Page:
WASHINGTON ― The House will vote on a repeal of the Iraq-focused 2002 war authorization this week, but similar legislation is on a slower track on the other side of the Capitol, where lawmakers were still negotiating with the White House last week.
The House will vote on its bill, from Rep. Barbara Lee, D-Calif., when it returns to Washington after its three-week recess, Majority Leader Steny Hoyer, D-Md., announced. The popular measure, which advanced out of the Foreign Affairs Committee in late May, has 103 co-sponsors, including seven Republicans.
“Congress enacted this authorization nineteen years ago for an action against the regime of Saddam Hussein,” Hoyer said in a letter to colleagues Thursday outlining the chamber’s plans. “It is not needed for any current operations, including in Iraq. Ongoing activities are conducted under the 2001 [authorization of the use of military force], which authorizes force against certain terrorist groups. Repeal of this unnecessary authority is long overdue.”
Plans aren’t set in the Senate, where Sen. Tim Kaine, D-Va., has said it’s crucial to get a “green light” from President Joe Biden to overcome resistance from any Democrats wary of curbing Biden’s authority. Kaine’s bill with Sen. Todd Young, R-Ind., would repeal the 1991 and 2002 war authorizations, both aimed at Iraq.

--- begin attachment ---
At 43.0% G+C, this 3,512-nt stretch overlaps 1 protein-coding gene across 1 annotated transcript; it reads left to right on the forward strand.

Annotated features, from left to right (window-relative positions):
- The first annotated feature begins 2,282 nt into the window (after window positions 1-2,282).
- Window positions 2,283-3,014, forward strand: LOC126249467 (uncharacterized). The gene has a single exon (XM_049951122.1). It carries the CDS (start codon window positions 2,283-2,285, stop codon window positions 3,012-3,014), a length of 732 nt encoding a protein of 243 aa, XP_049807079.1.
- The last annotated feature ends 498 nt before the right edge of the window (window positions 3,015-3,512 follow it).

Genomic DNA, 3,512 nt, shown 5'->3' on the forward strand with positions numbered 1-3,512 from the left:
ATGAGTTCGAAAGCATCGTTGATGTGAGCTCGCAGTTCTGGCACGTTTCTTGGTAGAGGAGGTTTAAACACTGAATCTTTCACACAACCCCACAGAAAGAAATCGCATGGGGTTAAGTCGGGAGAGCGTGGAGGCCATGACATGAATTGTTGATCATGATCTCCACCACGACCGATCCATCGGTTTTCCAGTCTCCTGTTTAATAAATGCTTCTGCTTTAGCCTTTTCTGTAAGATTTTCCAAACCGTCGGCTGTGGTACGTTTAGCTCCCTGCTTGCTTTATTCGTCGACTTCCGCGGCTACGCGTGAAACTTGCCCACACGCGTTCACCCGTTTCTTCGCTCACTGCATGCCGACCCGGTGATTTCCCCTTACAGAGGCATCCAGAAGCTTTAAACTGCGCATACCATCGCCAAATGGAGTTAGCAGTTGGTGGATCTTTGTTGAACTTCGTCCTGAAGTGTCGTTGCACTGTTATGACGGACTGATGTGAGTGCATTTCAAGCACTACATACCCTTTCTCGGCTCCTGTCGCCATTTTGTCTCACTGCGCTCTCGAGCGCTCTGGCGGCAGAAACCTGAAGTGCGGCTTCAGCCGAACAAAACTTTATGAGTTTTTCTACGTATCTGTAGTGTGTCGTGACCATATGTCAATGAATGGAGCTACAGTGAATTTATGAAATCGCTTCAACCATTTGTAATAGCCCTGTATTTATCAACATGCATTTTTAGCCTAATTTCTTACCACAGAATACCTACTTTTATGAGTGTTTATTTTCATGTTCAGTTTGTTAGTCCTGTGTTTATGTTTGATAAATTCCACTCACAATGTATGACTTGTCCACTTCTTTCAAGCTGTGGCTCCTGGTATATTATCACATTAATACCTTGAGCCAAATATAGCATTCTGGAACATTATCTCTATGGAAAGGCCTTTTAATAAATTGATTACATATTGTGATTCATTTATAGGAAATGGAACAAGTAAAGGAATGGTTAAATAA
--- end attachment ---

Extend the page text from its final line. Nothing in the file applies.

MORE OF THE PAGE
In a brief interview on Tuesday, Kaine said he hopes the Senate Foreign Relations Committee will mark up the measure before the July 4 recess.
“I was talking to the White House yesterday about it. I think they are likely to weigh in soon, and I believe they are going to weigh in favorably toward the repeal of the ’91 and ’02 AUMFs,” Kaine said. “I think we understand there is still a need for military activity against nonstate terrorist organizations, but they haven’t laid down firm red lines of ‘no sunset’ or ‘no geographic limitations,’ but they’re sharing concerns.”
A National Security Council spokesman confirmed the White House is working with Kaine and others, and that Biden wants to ensure the existing authorizations for the use of military force “are replaced with a narrow and specific framework that will ensure we can protect Americans from terrorist threats while ending the forever wars.”
The NSC is “committed to working with Congress as they move this legislation forward,” he added.
In the 50-50 Senate, one obstacle will likely be opposition from Republicans, and possibly some Democrats, who believe the executive branch needs broad latitude in matters of war. On the other hand, some Republicans who were reluctant to cross then-President Donald Trump are expected to be open to the measure now.
Though there have been numerous efforts in Congress over the last several years to reclaim the legislative branch’s constitutional war powers, Kaine said the conditions under Biden are the best yet. Kaine also hopes to tee up more talks this summer to revise the 2001 AUMF and to get an agreement by its 20th anniversary in September.
“There’s a lot of Democrats and Republicans who believe, 20 years in, if we can’t show them we’ve learned something and make it more precise, shame on us,” Kaine said.
Joe Gould is senior Pentagon reporter for Defense News, covering the intersection of national security policy, politics and the defense industry.